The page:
Two men, including one from Darien, were sentenced Wednesday for their involvement in a multi-million dollar scheme to defraud banks participating in a USDA-backed export program.

Pablo Calderon, 61, of Darien, and co-defendant Brett C. Lillemoe, 46, of Minneapolis were sentenced by Chief U.S. District Janet C. Hall in New Haven.

Calderon was given five months of imprisonment and five months of home confinement. Lillemoe was sentenced to a 15-month jail term.

Hall also ordered both men to serve a three-year term of supervised release, and to pay 18 million in restitution and forfeit more than $1.5 million in what federal officials called “ill-gotten gains”

On Nov. 9, 2016, a federal jury convicted the two of conspiracy and fraud charges.

According to a release from the U.S. Attorney’s office, Calderon and Lillemoe submitted fraudulent documents to two U.S. banks in connection with a USDA loan guarantee program that provides credit guarantees to encourage financing of commercial exports of American agricultural products.

The GSM-102 program guarantees credit extended by U.S. financial institutions to approved foreign banks. As part of the program, the Commodity Credit Corporation enters into payment guarantees to encourage U.S. exports.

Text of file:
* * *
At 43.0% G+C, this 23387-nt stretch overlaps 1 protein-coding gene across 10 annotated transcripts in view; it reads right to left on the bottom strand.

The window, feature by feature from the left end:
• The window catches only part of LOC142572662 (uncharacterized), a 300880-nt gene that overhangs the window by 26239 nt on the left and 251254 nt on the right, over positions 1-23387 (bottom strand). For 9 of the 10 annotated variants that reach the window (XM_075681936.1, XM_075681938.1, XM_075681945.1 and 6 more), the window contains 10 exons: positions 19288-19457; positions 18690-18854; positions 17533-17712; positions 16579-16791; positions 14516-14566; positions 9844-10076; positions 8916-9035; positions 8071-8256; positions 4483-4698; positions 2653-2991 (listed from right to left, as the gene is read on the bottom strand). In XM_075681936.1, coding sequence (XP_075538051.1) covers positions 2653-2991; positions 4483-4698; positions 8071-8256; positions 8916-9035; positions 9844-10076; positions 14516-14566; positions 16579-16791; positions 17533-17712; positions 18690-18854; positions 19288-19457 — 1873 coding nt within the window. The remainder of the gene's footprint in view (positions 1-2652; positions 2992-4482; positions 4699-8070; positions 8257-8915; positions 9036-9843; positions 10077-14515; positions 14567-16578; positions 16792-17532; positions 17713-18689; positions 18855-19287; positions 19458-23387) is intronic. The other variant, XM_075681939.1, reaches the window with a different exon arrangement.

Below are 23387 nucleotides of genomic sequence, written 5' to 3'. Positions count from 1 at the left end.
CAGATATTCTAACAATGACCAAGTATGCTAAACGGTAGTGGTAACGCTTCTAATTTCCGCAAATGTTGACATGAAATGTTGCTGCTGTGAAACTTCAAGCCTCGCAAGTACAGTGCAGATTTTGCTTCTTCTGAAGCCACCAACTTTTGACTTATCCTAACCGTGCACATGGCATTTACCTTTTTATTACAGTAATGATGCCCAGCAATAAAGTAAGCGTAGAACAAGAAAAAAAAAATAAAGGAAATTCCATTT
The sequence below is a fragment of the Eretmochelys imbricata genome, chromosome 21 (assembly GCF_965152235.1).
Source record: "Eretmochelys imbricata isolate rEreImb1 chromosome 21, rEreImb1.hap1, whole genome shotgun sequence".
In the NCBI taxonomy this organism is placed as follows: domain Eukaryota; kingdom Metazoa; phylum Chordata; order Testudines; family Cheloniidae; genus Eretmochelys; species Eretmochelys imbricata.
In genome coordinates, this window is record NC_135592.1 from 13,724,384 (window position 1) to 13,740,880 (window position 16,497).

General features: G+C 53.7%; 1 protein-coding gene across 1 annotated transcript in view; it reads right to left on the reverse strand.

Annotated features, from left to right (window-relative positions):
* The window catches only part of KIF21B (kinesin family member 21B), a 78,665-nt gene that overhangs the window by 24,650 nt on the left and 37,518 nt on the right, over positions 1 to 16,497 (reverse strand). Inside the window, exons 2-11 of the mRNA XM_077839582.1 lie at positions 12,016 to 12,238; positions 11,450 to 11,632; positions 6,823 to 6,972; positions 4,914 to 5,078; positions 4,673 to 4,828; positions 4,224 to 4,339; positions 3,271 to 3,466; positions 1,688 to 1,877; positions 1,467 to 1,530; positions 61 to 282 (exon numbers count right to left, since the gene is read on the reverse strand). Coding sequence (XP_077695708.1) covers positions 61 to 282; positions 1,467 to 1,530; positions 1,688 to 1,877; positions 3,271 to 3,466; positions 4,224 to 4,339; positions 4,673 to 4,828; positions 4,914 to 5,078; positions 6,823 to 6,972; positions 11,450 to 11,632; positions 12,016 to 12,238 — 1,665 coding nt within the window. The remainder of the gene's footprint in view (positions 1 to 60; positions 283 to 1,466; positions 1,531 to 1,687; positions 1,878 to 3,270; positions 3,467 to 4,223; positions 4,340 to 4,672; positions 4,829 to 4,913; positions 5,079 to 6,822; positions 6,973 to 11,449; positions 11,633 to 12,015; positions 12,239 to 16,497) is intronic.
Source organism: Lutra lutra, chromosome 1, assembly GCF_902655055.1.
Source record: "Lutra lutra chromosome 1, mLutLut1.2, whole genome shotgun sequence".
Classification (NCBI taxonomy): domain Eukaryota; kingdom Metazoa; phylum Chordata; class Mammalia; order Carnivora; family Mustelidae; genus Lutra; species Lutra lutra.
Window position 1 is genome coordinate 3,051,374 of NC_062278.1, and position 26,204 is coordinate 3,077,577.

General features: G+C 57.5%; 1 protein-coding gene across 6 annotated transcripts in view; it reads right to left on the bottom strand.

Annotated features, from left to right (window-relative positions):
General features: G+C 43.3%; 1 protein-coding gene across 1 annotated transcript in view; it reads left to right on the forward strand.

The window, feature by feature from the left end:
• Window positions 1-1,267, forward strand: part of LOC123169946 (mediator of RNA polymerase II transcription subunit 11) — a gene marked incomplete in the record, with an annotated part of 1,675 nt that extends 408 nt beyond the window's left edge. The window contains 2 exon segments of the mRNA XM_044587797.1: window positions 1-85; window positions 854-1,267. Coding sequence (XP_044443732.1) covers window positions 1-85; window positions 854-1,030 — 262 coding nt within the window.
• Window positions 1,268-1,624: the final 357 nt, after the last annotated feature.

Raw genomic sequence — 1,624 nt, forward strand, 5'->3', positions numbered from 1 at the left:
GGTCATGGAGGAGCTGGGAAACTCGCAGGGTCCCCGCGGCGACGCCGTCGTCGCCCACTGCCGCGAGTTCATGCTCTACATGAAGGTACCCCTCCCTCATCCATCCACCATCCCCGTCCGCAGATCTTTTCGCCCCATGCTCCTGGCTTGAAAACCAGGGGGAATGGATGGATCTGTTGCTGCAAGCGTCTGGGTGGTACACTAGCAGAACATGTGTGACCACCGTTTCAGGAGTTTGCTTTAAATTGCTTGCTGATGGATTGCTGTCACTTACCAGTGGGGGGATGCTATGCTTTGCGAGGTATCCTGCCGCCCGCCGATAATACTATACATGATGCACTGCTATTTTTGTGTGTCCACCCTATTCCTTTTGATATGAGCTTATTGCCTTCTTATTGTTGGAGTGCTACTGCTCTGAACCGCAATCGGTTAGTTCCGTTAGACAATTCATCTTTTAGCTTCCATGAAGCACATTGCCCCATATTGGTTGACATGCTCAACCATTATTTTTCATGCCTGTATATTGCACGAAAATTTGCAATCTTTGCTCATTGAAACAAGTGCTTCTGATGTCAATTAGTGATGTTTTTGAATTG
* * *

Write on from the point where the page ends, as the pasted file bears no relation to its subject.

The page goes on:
Federal officials said Calderon and Lillemoe filed altered documents under the program to secure loans and collect fees on the transactions.

Between September 2007 and January 2012, Calderon, Lillemoe and others defrauded various U.S. financial institutions by presenting false and altered shipping documents, including altered bills of ladingto securing funding on loans guaranteed by the program.

As part of the scheme, Calderon and Lillemoe established multiple entities with separate names for the purpose of obtaining a greater share of the allocation of guarantees from the program. They also used multiple bank accounts to further create the appearance that the entities were operating as separate and unrelated entities.

The two then, in various ways, paid for, or otherwise acquired, bills of lading and other shipping documents for shipments of agricultural products that they did not physically ship.

The scheme also involved fraudulent documents to obtain millions of dollars from U.S. banks in connection with the program, and then provided the funds to the foreign banks in exchange for a percentage fee for themselves and their various entities.

Although the foreign banks were contractually obligated to repay the funds to the U.S. by virtue of the letters of credit issued to the U.S. financial institutions, in a number of instances, the banks failed to do so.

Nevertheless, Calderon, Lillemoe and their various entities retained more than $2.2 million in fees they had collected in connection with the transactions and in some instances, sent a portion of those fees to various financial backers in places such as Singapore.

The foreign banks defaulted on more than $25 million of the many loans guaranteed as a result of Calderon and Lillemoe scheme.